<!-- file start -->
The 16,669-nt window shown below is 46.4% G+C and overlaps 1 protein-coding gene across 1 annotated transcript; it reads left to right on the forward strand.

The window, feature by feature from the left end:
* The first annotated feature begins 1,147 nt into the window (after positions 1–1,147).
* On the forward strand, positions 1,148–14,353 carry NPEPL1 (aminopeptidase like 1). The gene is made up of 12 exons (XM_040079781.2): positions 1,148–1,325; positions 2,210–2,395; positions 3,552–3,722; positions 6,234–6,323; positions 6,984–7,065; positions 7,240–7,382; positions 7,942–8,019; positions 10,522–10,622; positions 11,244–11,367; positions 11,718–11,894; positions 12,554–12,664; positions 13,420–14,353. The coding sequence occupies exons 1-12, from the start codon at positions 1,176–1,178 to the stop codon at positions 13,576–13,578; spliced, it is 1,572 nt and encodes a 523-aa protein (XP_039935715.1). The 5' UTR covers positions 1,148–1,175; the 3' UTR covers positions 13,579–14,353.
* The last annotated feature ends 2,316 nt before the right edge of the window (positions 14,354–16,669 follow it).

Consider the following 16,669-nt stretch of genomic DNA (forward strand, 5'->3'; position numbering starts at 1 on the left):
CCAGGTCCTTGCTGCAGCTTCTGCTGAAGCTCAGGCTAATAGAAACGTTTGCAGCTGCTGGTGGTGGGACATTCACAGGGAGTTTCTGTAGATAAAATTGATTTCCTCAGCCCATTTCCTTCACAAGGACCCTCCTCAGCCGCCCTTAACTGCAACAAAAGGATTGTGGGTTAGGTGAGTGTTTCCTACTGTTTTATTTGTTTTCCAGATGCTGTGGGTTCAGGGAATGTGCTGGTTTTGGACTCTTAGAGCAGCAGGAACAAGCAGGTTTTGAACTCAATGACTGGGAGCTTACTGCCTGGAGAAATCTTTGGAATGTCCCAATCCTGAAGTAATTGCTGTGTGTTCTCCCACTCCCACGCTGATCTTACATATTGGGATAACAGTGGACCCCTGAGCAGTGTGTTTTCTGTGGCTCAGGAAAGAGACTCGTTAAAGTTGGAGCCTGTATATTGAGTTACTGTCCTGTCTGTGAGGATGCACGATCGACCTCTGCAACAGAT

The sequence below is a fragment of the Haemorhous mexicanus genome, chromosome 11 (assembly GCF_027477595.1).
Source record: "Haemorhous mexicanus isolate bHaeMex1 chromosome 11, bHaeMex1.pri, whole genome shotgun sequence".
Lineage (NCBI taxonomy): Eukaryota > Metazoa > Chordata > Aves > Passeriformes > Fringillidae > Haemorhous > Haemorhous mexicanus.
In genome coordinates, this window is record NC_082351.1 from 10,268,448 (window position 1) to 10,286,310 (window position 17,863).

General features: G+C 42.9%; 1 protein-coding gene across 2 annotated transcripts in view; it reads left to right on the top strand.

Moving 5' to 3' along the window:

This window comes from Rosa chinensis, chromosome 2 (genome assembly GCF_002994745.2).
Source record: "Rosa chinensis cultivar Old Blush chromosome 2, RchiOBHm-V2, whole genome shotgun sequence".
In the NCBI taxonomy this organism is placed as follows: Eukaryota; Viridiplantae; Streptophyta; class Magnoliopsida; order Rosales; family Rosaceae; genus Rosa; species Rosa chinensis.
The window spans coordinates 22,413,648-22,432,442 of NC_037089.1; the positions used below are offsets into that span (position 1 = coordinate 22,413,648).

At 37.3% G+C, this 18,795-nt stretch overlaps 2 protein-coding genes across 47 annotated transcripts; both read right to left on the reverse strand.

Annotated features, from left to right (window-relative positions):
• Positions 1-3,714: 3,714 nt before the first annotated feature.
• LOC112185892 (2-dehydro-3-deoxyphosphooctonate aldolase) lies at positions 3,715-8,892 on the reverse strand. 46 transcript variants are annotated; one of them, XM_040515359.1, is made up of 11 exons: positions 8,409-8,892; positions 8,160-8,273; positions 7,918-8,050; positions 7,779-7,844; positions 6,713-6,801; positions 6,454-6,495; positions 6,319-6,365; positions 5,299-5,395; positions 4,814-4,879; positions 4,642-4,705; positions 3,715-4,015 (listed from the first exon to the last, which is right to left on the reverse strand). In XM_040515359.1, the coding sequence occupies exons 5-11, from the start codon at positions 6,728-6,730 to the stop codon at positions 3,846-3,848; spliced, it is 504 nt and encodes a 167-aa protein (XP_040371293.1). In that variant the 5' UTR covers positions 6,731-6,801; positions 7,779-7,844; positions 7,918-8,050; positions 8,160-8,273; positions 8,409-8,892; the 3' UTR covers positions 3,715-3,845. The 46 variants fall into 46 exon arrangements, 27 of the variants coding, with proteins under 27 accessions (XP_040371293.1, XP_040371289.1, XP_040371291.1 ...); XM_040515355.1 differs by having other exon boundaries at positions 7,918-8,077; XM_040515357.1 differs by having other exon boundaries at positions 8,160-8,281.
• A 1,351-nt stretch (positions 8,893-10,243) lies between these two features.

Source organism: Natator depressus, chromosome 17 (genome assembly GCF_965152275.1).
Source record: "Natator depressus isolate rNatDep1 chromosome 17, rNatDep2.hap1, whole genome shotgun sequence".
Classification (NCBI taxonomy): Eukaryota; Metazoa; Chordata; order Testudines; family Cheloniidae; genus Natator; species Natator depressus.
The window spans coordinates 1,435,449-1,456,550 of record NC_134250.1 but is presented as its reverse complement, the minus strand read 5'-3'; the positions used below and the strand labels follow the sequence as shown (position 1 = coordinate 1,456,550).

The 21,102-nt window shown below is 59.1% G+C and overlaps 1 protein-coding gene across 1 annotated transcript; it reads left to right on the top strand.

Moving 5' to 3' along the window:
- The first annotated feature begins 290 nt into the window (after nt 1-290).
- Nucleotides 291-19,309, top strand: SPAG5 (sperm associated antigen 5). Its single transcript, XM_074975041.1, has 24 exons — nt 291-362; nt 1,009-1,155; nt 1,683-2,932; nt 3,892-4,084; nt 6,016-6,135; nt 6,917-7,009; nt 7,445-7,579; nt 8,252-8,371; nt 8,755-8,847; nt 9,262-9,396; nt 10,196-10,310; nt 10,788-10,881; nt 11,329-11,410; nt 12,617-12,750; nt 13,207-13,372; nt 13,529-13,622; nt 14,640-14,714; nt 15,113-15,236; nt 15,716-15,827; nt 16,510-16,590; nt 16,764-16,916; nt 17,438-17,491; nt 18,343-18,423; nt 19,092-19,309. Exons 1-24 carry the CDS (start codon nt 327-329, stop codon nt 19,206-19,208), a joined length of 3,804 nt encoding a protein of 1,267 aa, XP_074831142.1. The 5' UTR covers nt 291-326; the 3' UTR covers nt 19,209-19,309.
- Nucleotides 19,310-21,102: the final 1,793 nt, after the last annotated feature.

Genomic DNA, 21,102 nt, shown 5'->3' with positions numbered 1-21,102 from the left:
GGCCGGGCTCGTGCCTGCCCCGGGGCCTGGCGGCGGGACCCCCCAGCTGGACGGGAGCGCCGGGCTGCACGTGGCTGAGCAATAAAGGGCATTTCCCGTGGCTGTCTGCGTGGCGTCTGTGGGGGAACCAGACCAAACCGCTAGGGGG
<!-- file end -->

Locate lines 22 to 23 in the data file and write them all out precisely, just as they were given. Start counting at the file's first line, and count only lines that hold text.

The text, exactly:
• A 1,351-nt stretch (positions 8,893-10,243) lies between these two features.

Source organism: Natator depressus, chromosome 17 (genome assembly GCF_965152275.1).